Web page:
Our ATMs and IT equipment are energy efficient and only procure equipment with ‘Energy Star 5’ ratings which are compliant with the RoHS standards. We also give preference to ATM machines that function without air conditioning. As mentioned above, we are increasingly looking beyond energy requirements to ensure that equipment procured will also eliminate use of paper increasing the rigour of our procurement standards for equipment.

Expansion in customer touch points, increased reliance on digital platforms and growth in transaction volumes have contributed to a marginal increase in our electricity consumption by 482 gigajoules year-on-year. However, the positive impact of our efforts towards reduction of energy consumption is evinced as the energy consumption per branch has reduced to 206 gigajoules in 2016, from 212 gigajoules in 2015.

Graph 42


Banks’ water consumption is mainly limited to drinking water and water used for sanitary purposes. Our employees are continuously encouraged to preserve these natural resources. On-going awareness programmes and notices are displayed for this purpose.

Managing Our Outputs

Eliminating waste in processes is a key strategic initiative supporting our long-term sustainability and social responsibility. As we have minimal effluents our policies and efforts are centred on controlling inputs and the management of emissions and waste.


  • Direct emissions (Scope 1) generated
    by the Bank are negligible and comprising mainly of emissions from motor vehicles owned by the Bank used by a few senior executives.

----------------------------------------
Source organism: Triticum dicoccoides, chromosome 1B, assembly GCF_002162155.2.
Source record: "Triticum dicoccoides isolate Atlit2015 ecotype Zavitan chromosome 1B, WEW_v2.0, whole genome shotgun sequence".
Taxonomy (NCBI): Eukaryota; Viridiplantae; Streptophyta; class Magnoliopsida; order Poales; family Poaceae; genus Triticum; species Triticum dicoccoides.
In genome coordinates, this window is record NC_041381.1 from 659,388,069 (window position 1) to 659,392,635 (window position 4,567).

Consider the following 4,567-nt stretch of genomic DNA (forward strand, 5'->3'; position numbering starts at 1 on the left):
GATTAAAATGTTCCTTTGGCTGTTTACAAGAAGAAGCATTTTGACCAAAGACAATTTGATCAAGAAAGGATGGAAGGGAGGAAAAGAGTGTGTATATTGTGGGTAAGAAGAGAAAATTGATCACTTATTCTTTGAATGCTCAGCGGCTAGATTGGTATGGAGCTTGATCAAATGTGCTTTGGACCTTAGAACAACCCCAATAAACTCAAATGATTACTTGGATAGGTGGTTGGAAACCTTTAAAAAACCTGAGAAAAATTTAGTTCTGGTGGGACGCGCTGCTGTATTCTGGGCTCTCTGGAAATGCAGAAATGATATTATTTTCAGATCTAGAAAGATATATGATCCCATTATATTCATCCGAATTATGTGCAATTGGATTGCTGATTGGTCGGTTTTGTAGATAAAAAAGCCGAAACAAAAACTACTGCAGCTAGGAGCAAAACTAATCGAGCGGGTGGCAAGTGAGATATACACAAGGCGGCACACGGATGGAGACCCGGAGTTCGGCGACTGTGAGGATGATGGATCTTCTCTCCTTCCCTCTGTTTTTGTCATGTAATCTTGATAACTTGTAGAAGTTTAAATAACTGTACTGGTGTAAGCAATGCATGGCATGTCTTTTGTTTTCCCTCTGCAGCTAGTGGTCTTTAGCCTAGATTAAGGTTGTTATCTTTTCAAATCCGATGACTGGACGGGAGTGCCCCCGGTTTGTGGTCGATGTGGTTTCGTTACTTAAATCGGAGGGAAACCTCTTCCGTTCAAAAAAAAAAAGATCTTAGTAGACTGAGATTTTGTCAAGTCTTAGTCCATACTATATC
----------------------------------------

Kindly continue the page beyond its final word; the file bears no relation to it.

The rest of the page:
• Scope 2 emissions comprise emissions generated from purchased electricity for which the inputs are reported above together with the initiatives taken to reduce the consumption.
  • Scope 3 emissions are not reported as it is not material to our operations.

Effluents and Waste

Areas of concern in managing outputs are disposal of e-waste and paper. and are managed through agreements with waste management companies who follow internationally recognised disposal practices which are monitored by the Logistics/Procurement and Information Technology Departments. During the year Bank managed to offset 163,708 kg of CO2 emission by recycling 3,843 units of e-waste and 89,124 kg of CO2 emission by recycling 111,405 kg of used paper.

Awareness programmes ensure that employees are environmentally responsible and uphold these principles in their engagements with suppliers and customers.

There is a good reason why ‘heart’ is often associated with ‘warmth’.

The mind, tempered with a good dose of heart will ensure that tomorrow is infused with ethics
and empathy built on a solid moral base. In the bank of the future, the guiding effect of the
heart will be required more than ever, as we deal with the growing risk associated with the
temptation thrown up by the ‘possibilities’ of an ‘unfettered’ tomorrow.

As reason is to strategy, the heart is to ethics